The question is whether these young technology firms can really safely handle these amounts of financial and personal data like the GAFAs do, especially when the industry witnesses an ever-increasing number of service channels, business offers and an even higher number of cyber-attacks.
Lastly, as more systems become connected, run by different entities, schemas, documentation and ways of working, the higher the risk of cyber vulnerabilities. A common source of such weaknesses includes the API interfaces between systems. Because two systems are not designed at the same time by the same developers, compatibility often poses issues and challenges in security, especially given the limitations of legacy technology.
The future of fintech will require security
Fintechs are deliberately and rapidly exposing their services and wealth to their intentions to innovate, to lower costs, fund new businesses and take risks. Contradictorily the industry is expecting them to be safer and more prudent than before. The result is an enormous amount of financial data being transferred to or passed by young Fintech companies based on young professionals that don’t have the empirical experience of traditional banks or the technological know-how of big ecommerce players.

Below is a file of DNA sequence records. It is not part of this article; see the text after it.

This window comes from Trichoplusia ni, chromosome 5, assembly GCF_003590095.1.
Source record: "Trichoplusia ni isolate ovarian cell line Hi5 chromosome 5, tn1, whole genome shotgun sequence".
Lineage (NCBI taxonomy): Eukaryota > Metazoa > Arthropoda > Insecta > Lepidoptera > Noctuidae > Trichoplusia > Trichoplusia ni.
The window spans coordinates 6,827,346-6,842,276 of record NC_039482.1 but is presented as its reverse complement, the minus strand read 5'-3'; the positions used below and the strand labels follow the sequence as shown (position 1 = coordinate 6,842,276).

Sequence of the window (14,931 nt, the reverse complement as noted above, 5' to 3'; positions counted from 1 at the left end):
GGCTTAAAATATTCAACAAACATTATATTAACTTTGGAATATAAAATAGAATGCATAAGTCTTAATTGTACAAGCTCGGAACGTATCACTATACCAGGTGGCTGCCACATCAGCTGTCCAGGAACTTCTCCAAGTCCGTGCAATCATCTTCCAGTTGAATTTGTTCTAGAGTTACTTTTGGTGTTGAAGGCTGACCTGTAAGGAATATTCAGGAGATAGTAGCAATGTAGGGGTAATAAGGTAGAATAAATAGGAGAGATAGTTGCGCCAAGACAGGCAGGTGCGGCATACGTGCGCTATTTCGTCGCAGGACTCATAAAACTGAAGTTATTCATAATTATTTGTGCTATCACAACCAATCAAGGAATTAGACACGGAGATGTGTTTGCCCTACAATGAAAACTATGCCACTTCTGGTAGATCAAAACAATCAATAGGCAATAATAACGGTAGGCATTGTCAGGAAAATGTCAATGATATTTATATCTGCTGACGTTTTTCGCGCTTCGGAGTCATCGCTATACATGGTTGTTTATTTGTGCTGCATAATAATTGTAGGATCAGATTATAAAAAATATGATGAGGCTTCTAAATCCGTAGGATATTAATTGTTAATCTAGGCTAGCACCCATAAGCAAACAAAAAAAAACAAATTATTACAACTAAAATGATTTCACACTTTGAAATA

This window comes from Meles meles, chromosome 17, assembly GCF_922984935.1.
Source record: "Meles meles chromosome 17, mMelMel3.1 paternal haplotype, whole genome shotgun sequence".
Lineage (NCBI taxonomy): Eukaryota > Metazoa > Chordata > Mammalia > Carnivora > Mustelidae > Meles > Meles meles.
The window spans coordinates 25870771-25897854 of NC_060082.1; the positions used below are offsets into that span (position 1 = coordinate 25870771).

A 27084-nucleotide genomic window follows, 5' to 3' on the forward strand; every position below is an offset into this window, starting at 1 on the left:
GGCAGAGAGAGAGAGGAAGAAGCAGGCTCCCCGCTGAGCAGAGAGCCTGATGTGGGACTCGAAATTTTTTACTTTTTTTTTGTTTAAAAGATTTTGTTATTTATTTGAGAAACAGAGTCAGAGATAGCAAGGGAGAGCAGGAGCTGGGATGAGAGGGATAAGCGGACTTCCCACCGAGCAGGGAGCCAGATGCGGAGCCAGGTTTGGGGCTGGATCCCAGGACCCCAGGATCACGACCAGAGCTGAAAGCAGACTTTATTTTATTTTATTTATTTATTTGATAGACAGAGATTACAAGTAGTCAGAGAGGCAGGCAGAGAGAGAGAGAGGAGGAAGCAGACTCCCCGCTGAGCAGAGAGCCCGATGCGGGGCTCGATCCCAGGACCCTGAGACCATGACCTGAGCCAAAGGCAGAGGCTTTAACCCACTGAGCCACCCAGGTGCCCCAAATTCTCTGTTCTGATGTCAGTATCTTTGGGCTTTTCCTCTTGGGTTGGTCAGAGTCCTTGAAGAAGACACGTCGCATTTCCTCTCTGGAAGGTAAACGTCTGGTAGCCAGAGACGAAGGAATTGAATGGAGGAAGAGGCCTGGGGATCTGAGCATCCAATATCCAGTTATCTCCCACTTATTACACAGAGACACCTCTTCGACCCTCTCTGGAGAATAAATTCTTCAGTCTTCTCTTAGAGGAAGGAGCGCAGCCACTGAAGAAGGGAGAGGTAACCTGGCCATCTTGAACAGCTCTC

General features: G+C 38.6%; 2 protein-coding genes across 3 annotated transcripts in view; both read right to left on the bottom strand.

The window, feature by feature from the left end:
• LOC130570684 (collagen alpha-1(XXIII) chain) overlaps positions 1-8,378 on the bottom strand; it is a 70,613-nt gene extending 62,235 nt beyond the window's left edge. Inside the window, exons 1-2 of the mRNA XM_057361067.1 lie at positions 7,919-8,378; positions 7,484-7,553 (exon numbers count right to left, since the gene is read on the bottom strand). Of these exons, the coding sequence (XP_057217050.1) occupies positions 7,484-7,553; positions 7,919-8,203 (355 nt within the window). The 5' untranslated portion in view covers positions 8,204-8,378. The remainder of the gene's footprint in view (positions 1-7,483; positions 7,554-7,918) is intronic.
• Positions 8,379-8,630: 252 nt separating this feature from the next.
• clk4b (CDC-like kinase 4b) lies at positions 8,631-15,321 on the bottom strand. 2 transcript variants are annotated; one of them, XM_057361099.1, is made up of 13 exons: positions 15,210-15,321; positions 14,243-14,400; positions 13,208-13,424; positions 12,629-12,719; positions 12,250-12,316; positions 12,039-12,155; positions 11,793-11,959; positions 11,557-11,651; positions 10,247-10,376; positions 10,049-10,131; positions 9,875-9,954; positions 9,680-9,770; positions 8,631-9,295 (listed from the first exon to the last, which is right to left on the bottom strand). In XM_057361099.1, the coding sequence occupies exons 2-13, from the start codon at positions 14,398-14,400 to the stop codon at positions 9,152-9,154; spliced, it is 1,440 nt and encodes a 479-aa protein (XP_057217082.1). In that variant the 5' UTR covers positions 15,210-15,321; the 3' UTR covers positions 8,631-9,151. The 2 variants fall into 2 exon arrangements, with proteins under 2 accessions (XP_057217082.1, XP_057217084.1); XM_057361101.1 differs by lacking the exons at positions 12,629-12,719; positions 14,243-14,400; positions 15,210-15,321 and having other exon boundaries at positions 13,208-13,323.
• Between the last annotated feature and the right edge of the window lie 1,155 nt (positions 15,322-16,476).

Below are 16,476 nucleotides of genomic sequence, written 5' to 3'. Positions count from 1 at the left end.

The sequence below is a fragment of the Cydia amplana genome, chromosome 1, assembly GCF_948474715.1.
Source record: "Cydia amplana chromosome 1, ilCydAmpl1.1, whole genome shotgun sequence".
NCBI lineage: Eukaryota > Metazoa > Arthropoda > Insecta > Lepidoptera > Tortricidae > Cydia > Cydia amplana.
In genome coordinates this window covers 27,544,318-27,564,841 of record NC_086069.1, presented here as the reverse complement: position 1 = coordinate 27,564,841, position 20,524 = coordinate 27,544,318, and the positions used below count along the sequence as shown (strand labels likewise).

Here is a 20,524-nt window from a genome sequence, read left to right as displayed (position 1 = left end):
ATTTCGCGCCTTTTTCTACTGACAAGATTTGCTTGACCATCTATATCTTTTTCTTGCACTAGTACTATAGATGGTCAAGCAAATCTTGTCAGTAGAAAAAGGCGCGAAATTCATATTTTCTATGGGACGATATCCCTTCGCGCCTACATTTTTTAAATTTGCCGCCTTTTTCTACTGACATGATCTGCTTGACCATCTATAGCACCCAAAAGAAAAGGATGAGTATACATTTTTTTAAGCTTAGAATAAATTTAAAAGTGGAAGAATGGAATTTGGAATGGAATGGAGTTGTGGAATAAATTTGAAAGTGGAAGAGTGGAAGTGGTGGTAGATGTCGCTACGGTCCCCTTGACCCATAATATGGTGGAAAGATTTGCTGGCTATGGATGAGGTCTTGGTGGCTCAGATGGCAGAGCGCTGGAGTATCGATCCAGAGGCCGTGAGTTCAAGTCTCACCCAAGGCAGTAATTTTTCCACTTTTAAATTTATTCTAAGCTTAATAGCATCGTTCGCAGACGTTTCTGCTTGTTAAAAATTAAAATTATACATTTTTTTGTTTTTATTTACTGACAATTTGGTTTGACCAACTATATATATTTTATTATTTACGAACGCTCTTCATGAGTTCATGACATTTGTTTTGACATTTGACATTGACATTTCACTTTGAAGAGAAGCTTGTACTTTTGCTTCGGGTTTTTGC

Although there has been an increasing number of security issues and losses within the industry, this fintech innovation speed doesn’t seem to slow down. This scenario entails security challenges for the near future which continue in many cases to be either underestimated, misjudged or ignored. The future of Security in Fintech starts today with the discussion of these matters in all platforms possible and must be in the front row of decisions from Governments, Financial Institutions and Fintechs.